Oct. 3 Humanists Sunday Science Program Probes Effects of High-Potency THC
The Central Colorado Humanists next Sunday Science program on Oct. 3 explores the problems with today’s high potency THC marijuana, from the perspective of an addiction psychiatrist – following the science.
When Colorado legalized medical marijuana in 2000, the highest THC potency was five percent in the plant version and there were no marijuana concentrates.
Concentrates began to appear in 2010 and have increased THC potency, some above 90 percent THC. Because these products have been aggressively marketed as “medical” (without any research to document safety or efficacy), many people think they are safe.
Case studies have show there has been a significant increase in adolescents and young adults using these products with negative consequences.
The program will be presented by Dr. Libby Stuyt, a board-certified Addiction Psychiatrist who has worked in the addiction and behavioral health field since 1990.
At the conclusion of this presentation, participants should be able to:
- Understand how today’s marijuana is not like the marijuana they may have used in the past.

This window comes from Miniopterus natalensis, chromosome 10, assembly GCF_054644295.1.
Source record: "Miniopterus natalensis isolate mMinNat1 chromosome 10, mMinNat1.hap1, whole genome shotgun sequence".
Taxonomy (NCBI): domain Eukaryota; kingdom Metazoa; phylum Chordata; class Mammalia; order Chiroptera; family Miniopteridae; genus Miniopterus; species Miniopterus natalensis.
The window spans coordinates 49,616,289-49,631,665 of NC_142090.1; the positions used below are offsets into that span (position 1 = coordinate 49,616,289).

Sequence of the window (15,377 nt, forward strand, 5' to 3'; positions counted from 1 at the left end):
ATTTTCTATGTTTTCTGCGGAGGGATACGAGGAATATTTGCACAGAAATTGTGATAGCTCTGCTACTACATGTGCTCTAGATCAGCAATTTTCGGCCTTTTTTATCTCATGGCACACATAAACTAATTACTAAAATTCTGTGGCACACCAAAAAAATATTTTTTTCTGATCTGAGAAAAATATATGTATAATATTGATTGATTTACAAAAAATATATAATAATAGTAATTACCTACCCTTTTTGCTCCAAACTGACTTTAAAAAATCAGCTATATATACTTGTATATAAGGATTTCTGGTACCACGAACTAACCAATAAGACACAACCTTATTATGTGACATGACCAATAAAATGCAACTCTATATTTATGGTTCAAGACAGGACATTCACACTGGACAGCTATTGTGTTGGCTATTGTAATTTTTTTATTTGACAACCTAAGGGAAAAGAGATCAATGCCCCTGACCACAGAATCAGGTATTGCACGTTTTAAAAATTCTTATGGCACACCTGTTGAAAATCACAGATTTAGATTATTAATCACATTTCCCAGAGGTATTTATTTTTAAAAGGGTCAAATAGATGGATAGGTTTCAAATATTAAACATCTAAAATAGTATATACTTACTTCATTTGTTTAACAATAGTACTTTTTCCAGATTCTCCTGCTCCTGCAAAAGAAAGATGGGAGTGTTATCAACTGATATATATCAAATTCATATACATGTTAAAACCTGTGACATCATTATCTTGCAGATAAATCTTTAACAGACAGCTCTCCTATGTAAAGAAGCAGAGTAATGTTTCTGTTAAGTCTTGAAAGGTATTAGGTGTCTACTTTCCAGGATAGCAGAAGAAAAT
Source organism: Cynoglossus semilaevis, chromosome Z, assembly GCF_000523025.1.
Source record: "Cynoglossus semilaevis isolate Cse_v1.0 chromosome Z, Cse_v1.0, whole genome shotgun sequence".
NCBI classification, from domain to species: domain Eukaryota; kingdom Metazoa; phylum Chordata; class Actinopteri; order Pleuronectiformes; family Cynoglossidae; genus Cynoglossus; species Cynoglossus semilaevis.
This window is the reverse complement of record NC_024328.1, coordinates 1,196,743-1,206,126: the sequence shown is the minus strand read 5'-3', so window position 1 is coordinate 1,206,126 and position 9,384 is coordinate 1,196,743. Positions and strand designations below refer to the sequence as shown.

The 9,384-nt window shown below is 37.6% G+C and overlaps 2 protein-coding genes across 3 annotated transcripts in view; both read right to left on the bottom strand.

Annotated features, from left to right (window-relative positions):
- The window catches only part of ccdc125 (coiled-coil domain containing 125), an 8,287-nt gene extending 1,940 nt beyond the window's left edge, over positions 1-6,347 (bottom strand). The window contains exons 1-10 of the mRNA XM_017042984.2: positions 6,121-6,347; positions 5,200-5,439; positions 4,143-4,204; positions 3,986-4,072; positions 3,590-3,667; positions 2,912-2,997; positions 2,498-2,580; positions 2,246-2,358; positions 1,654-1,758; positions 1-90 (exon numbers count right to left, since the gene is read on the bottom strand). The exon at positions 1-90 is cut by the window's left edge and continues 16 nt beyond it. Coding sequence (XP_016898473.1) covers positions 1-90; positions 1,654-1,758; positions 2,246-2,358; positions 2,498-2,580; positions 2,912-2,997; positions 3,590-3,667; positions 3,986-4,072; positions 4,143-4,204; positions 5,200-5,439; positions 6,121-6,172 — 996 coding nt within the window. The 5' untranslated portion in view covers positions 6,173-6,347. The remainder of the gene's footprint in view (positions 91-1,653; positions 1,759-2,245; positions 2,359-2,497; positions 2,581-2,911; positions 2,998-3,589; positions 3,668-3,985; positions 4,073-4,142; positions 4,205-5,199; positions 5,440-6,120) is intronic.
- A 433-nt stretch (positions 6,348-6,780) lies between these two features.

- Describe the effect of THC on the developing brain.
- Discuss how addiction happens and how addictive drugs work in the brain.
- Discuss the role high potency THC cannabis plays in addiction, anxiety, depression, suicide, psychosis, violence, cannabinoid hyperemesis syndrome, (vomiting and stomach pain) and cognitive impairment.
- Understand the regulatory gaps in Colorado that have negatively affected our most vulnerable citizens and recent legislation that attempts to mitigate some of the consequences.
Dr. Stuyt was the Medical Director for the Circle Program, a 90-day inpatient treatment program, funded by the state of Colorado, for persons with co-occurring mental illness and substance abuse who have failed other levels of treatment, from June 1999 to May 2020.
She was instrumental in helping the Circle Program to become tobacco-free in January 2000 and has been a strong advocate of the need to address all addictions at the same time, including tobacco, to improve outcomes.
She has also been actively incorporating complementary treatments into treatment programs, including the five-point ear acupuncture NADA (National Acupuncture Detoxification Association) protocol and BST (Brain Synchronization Therapy), to help patients recover from addiction as well as trauma which often underlie addiction and chronic pain issues.
Her current mission is to educate as many people as possible on the unintended consequences of the commercialization of marijuana in Colorado, focusing primarily on the deleterious effects of high potency THC on the developing brain.
The Sunday Science program begins at 10 a.m. with time for questions from the audience after its conclusion. The program can be accessed on the Central Colorado Humanist website: centralcoloradohumanists.org or at https://us02web.zoom.us/j/83555618427?pwd=Y2V0VERGYUNJYjQxblFLZEIwNUNwUT09